Alan Keyes
Is 'democracy' in America really dead?
By Alan Keyes
September 27, 2015

According to the headline, former President Jimmy Carter has pronounced "democracy" in America dead, gone and replaced by "oligarchy." He cites as proof the high cost of running for office. This means that he is using the word "oligarchy" to refer to rule by the wealthy few. But are disparities in wealth the real threat to government of, by, and for the people of the United States? As written, our Constitution makes no mention of any property or wealth qualification for voters. Once upon a time, such qualifications were imposed by various state governments, but that, too, is a thing of the past. In our present politics, the dependence on wealth is therefore not the result of some constitutional imposition or deficiency.

Indeed, in terms of legal formalities, ballot participation for all citizens is more a reality than it has ever been. In fact, if there is a crisis in this regard, it has to do with the movement to extend the franchise with little or no regard to citizenship, even to people who have entered and remain in the United States illegally. When more people than ever are able to participate in our elections, and the push is to widen participation even more, what justifies the claim that "democracy" is dead and gone? Democracy literally refers to the strength or power of the people. Since more people than ever have the opportunity to wield ballot power, what justifies the conclusion that "democracy" is dead?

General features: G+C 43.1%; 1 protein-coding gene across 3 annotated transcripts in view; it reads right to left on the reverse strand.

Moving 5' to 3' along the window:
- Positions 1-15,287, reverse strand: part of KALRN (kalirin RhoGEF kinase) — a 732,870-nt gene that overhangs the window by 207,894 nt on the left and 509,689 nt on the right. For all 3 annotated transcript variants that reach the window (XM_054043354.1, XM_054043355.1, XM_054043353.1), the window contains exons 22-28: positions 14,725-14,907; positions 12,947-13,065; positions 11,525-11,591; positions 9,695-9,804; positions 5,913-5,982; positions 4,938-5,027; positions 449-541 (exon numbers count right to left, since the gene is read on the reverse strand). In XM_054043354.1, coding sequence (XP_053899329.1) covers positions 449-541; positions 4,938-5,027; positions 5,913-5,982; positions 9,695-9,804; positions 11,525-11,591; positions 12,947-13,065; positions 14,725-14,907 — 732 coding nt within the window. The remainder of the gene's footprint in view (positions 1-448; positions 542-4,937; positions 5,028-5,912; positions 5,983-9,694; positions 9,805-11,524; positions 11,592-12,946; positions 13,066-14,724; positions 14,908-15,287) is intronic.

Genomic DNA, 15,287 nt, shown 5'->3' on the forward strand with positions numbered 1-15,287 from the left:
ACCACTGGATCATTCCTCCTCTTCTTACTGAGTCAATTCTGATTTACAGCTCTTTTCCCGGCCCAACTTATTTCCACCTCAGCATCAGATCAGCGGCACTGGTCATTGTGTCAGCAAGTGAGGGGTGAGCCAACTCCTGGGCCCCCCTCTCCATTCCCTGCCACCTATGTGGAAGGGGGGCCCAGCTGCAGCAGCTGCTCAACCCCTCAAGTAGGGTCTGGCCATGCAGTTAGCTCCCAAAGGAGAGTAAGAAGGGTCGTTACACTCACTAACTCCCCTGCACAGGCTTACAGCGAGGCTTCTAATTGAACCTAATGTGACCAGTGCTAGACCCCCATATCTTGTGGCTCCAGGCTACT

To be sure, wealth plays a more important role in the present political process than it has ever played in the previous history of the United States. But that is a feature of the present sham party system, a feature carefully contrived and maintained by the elitist faction powers that control it. While the opportunity to cast a ballot vote is more accessible than ever (with some supposed cheerleaders for "democracy" proposing that voting be made compulsory), meaningful ballot access (i.e., the opportunity to offer someone to voters as a candidate for office) is, on the other hand, a shadow of its former self.

As I pointed out several years ago, the elitist faction controls meaningful ballot access informally, by imposing the view that no candidacy is "viable" without massive money and media support. This allows the elitist faction's money and media powers to pre-screen individual candidacies. By giving or withholding their support and attention, they either lift candidates into public view, or hold them beneath the threshold of public attention. This discourages some people from proposing candidacies they are sure would benefit the body politic, and others from supporting such candidacies even though they strongly agree that they would be beneficial.

So, though more people may cast a vote, an elitist clique controls what they perceive to be the options effectively available for their choice. This control is what dooms the nation to oligarchic rule. The effort to blame it on disparities of wealth is a ploy, intended to focus resentment on the wealth, rather than on the ambition for power that drives the elitist faction's abuse of that wealth to subvert the integrity of the electoral process.